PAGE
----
Skip to main content

Motorola Patent Reveals Buttonless Phone Plans

Motorola’s new patent for pressure-sensitive controls allow for their use by pressing anywhere on the phone’s edge.

The Moto One. Credit: Motorola

(Image credit: The Moto One. Credit: Motorola)

After a previous patent discovered earlier this week showed how its retro forldable Razr 2019 model might look, Motorola's latest patent focuses more on how we'll be interacting with phones. Found once again among the filings to the World Intellectual Property Organisation (WIPO), the patent was granted on Jan. 17 2019, but had been filed in June 2017.

An illustration showing how the phone detects a user's grip. Credit: WIPO

(Image credit: An illustration showing how the phone detects a user's grip. Credit: WIPO)

The document details Motorola’s idea to take your average touch screen device, and then make all four edges of the rectangle a control surface. It would be able to detect the locations where a user’s hand was in contact with its frame, and then display relevant controls next to them, so you can always hold the phone how you want and still be able to use all the functions without moving your hand or fingers around.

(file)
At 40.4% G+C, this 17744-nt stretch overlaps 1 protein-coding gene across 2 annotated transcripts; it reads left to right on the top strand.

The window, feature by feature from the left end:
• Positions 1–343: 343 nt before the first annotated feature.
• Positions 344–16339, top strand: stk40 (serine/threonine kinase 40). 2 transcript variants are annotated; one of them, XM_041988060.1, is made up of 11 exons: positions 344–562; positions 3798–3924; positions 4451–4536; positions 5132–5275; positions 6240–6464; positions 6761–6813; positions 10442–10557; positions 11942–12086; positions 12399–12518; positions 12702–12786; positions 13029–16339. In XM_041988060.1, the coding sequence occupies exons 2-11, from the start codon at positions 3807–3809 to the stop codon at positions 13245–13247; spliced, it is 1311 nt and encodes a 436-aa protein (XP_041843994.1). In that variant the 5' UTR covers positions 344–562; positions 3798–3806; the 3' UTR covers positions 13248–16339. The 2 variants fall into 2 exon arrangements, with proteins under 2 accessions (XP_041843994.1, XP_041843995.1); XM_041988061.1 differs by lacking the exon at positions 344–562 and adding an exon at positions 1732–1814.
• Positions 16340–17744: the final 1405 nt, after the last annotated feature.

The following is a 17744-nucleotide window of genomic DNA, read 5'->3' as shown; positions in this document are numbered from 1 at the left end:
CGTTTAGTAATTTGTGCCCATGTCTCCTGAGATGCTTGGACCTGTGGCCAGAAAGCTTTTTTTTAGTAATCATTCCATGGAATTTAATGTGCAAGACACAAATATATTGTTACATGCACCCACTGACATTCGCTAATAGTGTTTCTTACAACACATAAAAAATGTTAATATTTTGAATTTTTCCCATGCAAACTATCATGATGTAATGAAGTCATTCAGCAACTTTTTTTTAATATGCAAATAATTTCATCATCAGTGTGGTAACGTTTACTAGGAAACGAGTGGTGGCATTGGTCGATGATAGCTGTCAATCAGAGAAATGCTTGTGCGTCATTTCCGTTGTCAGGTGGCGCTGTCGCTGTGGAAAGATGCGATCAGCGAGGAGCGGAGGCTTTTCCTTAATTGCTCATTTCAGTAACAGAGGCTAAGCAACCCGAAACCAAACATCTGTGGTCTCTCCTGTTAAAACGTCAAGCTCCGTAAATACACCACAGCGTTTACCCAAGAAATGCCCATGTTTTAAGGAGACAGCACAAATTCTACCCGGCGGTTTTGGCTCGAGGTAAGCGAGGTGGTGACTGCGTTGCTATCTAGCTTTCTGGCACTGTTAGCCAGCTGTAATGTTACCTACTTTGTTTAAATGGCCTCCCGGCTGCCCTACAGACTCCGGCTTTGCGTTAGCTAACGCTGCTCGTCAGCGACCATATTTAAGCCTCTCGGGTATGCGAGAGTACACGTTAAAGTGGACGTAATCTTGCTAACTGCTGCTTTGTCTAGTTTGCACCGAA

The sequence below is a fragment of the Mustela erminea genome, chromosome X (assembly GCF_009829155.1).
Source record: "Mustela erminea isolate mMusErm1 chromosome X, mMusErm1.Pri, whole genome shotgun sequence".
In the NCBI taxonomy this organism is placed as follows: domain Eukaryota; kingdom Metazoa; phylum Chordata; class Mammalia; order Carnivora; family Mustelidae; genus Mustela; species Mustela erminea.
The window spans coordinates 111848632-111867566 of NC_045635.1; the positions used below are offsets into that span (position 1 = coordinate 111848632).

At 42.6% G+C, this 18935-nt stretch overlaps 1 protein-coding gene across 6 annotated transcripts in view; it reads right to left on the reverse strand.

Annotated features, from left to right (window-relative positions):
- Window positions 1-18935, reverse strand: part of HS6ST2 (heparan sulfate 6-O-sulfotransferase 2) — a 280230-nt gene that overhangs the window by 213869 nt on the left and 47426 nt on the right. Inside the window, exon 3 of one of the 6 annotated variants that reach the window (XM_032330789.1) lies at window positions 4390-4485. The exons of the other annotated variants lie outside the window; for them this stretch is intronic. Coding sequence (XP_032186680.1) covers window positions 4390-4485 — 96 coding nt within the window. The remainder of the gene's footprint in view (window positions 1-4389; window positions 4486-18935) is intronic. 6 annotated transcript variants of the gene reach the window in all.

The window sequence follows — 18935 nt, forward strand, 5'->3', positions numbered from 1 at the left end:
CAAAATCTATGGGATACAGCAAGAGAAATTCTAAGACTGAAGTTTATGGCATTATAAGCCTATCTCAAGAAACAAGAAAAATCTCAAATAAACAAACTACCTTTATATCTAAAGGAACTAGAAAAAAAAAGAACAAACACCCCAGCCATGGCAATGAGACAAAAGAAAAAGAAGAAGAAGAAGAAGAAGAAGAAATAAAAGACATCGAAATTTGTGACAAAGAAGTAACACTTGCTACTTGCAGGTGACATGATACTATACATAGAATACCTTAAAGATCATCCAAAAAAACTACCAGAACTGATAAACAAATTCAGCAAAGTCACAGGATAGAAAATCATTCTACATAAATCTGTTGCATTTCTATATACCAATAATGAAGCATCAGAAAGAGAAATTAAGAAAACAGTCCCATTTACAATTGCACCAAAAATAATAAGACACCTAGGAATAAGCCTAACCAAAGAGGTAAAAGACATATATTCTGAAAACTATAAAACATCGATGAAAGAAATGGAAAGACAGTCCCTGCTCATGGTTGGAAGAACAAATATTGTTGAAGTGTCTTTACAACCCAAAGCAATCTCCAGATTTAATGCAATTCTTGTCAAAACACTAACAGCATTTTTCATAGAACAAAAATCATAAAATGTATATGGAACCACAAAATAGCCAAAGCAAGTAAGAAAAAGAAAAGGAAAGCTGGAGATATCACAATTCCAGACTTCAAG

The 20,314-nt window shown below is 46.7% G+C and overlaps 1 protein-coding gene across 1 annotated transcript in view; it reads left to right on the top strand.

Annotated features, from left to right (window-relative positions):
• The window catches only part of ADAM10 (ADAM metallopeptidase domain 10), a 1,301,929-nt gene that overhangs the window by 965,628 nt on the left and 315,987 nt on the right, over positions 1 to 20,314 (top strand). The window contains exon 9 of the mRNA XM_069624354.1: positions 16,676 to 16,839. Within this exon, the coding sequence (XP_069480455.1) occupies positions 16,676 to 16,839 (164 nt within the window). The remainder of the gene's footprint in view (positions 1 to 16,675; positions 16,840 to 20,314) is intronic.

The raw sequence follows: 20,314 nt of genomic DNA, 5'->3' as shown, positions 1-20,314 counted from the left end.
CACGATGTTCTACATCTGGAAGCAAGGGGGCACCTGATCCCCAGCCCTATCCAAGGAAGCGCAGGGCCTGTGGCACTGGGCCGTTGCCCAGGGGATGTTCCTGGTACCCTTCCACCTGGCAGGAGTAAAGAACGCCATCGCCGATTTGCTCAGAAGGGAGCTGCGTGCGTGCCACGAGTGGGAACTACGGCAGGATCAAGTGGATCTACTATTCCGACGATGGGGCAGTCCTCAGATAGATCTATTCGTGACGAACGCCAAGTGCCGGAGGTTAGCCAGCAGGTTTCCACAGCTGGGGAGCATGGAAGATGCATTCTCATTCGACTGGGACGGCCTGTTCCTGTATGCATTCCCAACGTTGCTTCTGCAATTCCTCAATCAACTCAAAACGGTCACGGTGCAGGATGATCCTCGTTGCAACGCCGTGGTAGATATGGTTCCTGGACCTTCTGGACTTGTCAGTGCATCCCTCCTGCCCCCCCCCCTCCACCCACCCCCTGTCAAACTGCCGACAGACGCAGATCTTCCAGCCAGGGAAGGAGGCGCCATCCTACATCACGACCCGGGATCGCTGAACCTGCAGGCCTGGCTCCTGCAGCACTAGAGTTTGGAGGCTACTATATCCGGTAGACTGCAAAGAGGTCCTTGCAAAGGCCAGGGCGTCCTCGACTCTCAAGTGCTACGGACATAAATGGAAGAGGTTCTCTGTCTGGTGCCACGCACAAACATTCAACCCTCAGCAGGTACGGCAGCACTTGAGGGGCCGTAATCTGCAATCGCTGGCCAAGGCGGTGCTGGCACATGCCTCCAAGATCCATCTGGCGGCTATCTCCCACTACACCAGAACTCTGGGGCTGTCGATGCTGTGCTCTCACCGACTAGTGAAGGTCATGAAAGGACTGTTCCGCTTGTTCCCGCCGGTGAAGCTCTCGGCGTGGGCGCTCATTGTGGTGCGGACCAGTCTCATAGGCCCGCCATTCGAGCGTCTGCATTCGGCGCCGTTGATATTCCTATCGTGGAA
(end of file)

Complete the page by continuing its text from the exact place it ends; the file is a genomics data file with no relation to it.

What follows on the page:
MORE: Motorola Razr Coming Back as $1,500 Foldable Phone (Report)

The patent (spotted by GizmoChina) goes on to describe how modular attachments would be able to use this system, as well as how it could also use voice controls, or a motion sensor to move the controls around when the device is tilted. Overall, it says that its design would reduce mechanical failures (since there's no actual buttons) while also improving accessibility for all users, and the accuracy of their inputs.

An illustration of the phone adding new virtual buttons when an accessory is attached. Credit: WIPO

(Image credit: An illustration of the phone adding new virtual buttons when an accessory is attached. Credit: WIPO)

This all sounds excellent, but the this is very similar to existing and upcoming devices. The HTC U12+ has squeezable spots on either side of its frame, and the Meizu Zero and the Vivo Apex’s have no buttons or ports, just wireless connections and haptic feedback from a touch-sensitive casing.

How the phone would change its control layout for left and right-handed users. Credit: WIPO

(Image credit: How the phone would change its control layout for left and right-handed users. Credit: WIPO)

If and when Motorola put this tech to work on a device, it could be able to claim some ground back with its ability to move the virtual controls around depending on grip and gyroscope inputs. Until then though, it’s an intriguing concept quiter literally only on paper.